Obamacare repeal’s last gasp at '48 or 49 votes,' senator says

Liz Goodwin
Senior National Affairs Reporter
Sen. Bill Cassidy, R-La., and Sen. Lindsey Graham, R-S.C., two authors of the GOP’s revised health care bill. (Photo: Pablo Martinez Monsivais/AP)

WASHINGTON — Sen. Bill Cassidy, R-La., says his last-ditch attempt to repeal and replace Obamacare is only a few votes shy of 50 and could pass before the fast-approaching Sept. 30 procedural deadline.

“We’re probably at 48, 49 [votes] and we’re talking to three more,” Cassidy told reporters at a briefing Friday morning. “I’m pretty confident we’ll get there on the Republican side.”

But Cassidy, a physician representing a state that expanded Medicaid under Obamacare, cautioned that he had not done a formal whip count. He is optimistic after presenting his bill during a lunch on Thursday of GOP senators. At one point, Sen. Dean Heller, R-Nev., told the group he was co-sponsoring the measure even though he’s been urged to “lay low” on health care while facing a tough reelection race back home, Cassidy said. Afterwards, several senators told him they’d vote yes on the bill.

“I told my wife when I got home last night that yesterday may have been my best day as a senator,” Cassidy said.

Another of the bill’s sponsors, Sen. Lindsey Graham, R-S.C., is pushing the White House and GOP leadership to champion the bill, Cassidy said. President Trump released a statement earlier this week praising their efforts. “I sincerely hope that Senators Graham and Cassidy have found a way to address the Obamacare crisis,” Trump said.

The bill faces long odds, however, with Sen. John Thune, R-S.D., comparing passing it before the deadline to a “double-double bank shot” in pool. There’s also very little chance Senate Leader Mitch McConnell, R-Ky., would bring the measure to the floor unless it was guaranteed to pass, not wanting to repeat the spectacle when the Senate’s last attempt at repealing Obamacare failed dramatically in July.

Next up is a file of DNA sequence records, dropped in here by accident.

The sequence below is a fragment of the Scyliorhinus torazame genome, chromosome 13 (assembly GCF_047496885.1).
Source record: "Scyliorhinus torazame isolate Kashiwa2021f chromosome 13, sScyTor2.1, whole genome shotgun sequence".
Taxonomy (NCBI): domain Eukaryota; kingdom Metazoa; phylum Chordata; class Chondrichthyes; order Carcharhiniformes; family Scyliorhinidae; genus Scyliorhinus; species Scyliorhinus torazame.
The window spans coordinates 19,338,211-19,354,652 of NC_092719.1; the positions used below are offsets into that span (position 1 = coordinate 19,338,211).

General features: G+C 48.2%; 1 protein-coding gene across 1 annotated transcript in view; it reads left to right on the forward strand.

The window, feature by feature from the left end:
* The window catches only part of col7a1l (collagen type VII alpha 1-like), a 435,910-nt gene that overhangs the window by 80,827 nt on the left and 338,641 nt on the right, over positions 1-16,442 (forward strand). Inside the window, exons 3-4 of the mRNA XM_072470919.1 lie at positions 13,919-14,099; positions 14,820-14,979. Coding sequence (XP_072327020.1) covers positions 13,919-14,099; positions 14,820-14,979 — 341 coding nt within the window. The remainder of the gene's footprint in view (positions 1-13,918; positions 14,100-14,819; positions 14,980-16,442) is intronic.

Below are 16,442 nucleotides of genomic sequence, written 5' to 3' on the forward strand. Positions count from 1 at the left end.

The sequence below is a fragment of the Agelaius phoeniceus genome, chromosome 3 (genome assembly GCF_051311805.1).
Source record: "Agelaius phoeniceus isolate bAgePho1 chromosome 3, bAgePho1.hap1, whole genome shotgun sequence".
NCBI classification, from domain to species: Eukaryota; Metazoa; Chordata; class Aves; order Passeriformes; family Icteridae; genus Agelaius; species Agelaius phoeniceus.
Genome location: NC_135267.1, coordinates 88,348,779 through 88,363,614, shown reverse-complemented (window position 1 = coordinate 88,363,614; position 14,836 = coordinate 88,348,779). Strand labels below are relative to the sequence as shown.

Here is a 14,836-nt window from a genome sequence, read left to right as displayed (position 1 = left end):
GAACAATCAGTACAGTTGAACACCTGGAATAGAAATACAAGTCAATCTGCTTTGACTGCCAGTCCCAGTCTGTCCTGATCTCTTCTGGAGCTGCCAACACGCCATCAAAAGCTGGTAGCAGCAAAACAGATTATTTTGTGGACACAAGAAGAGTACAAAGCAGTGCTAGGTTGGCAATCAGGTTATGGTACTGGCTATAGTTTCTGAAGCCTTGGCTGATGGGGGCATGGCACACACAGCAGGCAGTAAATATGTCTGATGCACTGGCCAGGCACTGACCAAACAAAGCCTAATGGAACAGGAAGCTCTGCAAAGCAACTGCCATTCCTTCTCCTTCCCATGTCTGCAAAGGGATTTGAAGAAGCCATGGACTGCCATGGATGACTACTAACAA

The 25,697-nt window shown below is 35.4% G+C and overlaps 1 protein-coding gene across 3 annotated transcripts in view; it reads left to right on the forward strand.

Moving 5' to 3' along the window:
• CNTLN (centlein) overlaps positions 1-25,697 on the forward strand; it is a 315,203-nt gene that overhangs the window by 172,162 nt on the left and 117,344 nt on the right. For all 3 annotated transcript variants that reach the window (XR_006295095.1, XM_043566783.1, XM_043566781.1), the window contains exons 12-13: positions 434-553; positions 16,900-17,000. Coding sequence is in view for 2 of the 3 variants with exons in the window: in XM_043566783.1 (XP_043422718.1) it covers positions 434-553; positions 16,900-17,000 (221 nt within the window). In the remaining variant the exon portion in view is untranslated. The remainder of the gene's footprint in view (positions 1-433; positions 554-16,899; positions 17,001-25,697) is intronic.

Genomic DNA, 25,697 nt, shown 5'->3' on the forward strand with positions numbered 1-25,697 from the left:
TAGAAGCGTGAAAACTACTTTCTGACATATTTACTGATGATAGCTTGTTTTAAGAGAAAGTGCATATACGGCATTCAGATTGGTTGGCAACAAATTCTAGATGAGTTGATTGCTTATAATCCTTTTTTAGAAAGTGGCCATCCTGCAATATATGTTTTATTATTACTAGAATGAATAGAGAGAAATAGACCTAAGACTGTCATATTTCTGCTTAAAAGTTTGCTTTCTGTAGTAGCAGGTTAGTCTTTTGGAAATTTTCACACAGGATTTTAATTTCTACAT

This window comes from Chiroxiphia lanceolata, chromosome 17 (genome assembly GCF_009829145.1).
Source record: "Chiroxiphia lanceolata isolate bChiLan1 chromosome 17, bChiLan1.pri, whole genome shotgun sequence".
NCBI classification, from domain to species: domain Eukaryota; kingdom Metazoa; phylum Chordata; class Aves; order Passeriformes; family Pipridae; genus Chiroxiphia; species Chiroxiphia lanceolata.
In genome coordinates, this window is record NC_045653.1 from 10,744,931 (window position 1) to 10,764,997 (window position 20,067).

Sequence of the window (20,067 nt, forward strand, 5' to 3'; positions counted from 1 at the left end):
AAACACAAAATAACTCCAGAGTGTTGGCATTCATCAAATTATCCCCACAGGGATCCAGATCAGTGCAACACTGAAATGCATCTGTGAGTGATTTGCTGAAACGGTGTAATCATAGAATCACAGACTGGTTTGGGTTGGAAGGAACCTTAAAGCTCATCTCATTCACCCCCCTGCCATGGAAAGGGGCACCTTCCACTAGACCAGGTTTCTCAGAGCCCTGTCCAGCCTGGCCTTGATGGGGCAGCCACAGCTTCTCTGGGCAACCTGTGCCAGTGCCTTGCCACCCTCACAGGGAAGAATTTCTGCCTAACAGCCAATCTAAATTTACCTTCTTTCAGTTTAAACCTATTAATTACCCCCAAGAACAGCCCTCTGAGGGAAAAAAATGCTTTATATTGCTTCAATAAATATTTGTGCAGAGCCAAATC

The procedural vehicle that allows a bill to pass with just 51 votes is set to expire at the end of this month, adding urgency to the effort.

Sen. Rand Paul, R-Ky., announced Friday morning on Twitter he would not support the bill, which he called “Obamacare Lite.” If just two more GOP senators come out against it, the bill is dead, given that no Democrats support the measure.


“It would take an extraordinary lift to get that done before the deadline but I know there’s a lot of interest in our conference to get something done on that,” Thune, a member of the GOP leadership team, said Tuesday. “The clock’s ticking and it’s a pretty short window.”

The bill repeals Obamacare’s individual mandate, employer mandate and medical device tax. It then combines Obamacare’s different funding streams for states into one block grant that gives states more control over Medicaid and the insurance exchanges.

One result of the plan is that states that refused to take federal dollars to expand Medicaid under Obamacare, such as Texas and Virginia, would receive much more funding, which governors could use to cover more low-income residents. Other states, however, would lose billions of dollars of federal funds under the plan, most notably Massachusetts. (One outside analysis found 20 states would lose 35 to 60 percent of their funding compared to current law.) And Congress would have to vote to reauthorize the plan in 2026, or states would lose all of their funding.

“Graham-Cassidy does a much better job of distributing health care dollars fairly,” Cassidy said.

Paul tweeted Friday afternoon that the bill “redistributes money from [Democratic] states to republican states.”

The Congressional Budget Office (CBO) has not yet scored the bill, and the Senate parliamentarian would also have to examine it and make sure it’s eligible to pass under the special reconciliation procedure that only needs 51 votes. Vice President Mike Pence would likely be called in to provide the 51st vote if Cassidy and Graham are able to get to 50.


“Mitch [McConnell] has always said show me you can get 50 votes,” Cassidy said. “I’m meeting with senators. My staff is calling staff, whatever we can do to make sure we have 50.”

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